We see dozens of coaching clients every month. Our career coaching clients range from CEOs to CFOs to VPs to Directors and Managers. The range of personality types, their personal situations, and the many things that got them to be where they are today range widely, as you might expect. But, having coached executives and professionals for over two decades, I have seen a pattern of commonalities across every career and leadership coaching client that seems worthy of note. If you’re searching for that next great thing in your career or in a candidate, you might take heart from this understanding we’ve gained, simply by talking to people who seek us out and hire us. It’s an eye-opener and will probably burst your bubble of assumptions about other people and yourself.
Assumption #1: C-Suite executives don’t feel the same pain, regret, or fears that ‘lesser mortals’ might. The idea of the bullet-proof, A-type, extraverted CEO or C-Suite executive is an idea that permeates culture and companies. Because they occupy the top spots, and we have this idea of their unassailable abilities to occupy that spot, it’s easy to turn the C-Suite into a cliched type rather than see them as people. We all have insecurities, frailties and doubts, all of which are accentuated when people are between positions or they are dissatisfied with where they are currently. After losing a position as CEO, I know some coaching clients have gone from ‘invincible’ to ‘invisible’ and have lost everything important to them in their work, which amounts to an identity crisis when you’re cast off the island. It’s hard being the boss. It’s even harder being the former boss. We like to think that CEOs occupy some rarified echelon of being that don’t feel the slings and arrows the same as everyone. You need to walk a mile in everyone’s shoes to understand them, but because the C-Suite, and especially the CEO role, is so visible, it might be even harder for those C-Suite executives usually under the public gaze and out front to suddenly be in the shadows. There can be a lot of shame attached to having once been the star starting quarterback to being kicked off the team. It’s not an easy place to be, the C-Suite. And especially if you find yourself between things.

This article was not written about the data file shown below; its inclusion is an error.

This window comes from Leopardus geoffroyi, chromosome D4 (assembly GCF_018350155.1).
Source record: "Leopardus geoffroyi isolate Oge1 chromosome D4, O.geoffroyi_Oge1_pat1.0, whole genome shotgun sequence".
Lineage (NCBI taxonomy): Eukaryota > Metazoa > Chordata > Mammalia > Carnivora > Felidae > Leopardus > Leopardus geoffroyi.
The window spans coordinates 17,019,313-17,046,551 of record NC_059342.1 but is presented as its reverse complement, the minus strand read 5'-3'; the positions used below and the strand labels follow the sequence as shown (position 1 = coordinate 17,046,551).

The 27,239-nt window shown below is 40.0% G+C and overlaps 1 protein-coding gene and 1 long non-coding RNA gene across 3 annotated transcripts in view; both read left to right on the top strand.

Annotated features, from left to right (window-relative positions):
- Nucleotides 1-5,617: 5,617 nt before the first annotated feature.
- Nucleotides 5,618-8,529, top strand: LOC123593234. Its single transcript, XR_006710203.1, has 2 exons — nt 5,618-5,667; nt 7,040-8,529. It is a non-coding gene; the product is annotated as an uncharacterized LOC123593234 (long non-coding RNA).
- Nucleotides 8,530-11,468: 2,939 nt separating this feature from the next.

Assumption #2: If you have trouble securing a job, it’s your fault and a reflection of your worthlessness. I’ve seen so many executives and professionals who have been through the gauntlet of applying, being denied, and applying again. It’s not unusual to hear stories of executives and professionals applying for 50 or more jobs. I’ve even seen over 100. It’s shaming and demoralizing to be denied over and over again, especially when most recruiting firms don’t bother to follow up with you when you don’t get the position. Going at it again and again with zeal is a sign of character, but any character can be worn down by what seems to them like a random, arbitrary, and incomplete hiring process. When a person applies for this many positions and gets denied, it not only works on self-esteem, but it can begin to grind down that person’s reputation in the market. Recruiters are possibly the worst culprits. One of the big reasons I started ProFound Talent was to bring back a lost art in the executive and professional level recruitment industry, which is a very simple concept yet unheard of within most search firms today. That lost art of communication, respect and fair evaluation, of not only our clients, but also our candidates. My goal is to treat all clients and candidates with respect, excellence in communication and fair evaluation, looking beyond hard skills to what’s hidden beneath that makes them excellent…the rare and hidden talent that is hard to see and to find, without first taking time to listen, to see, and to weigh against on experience.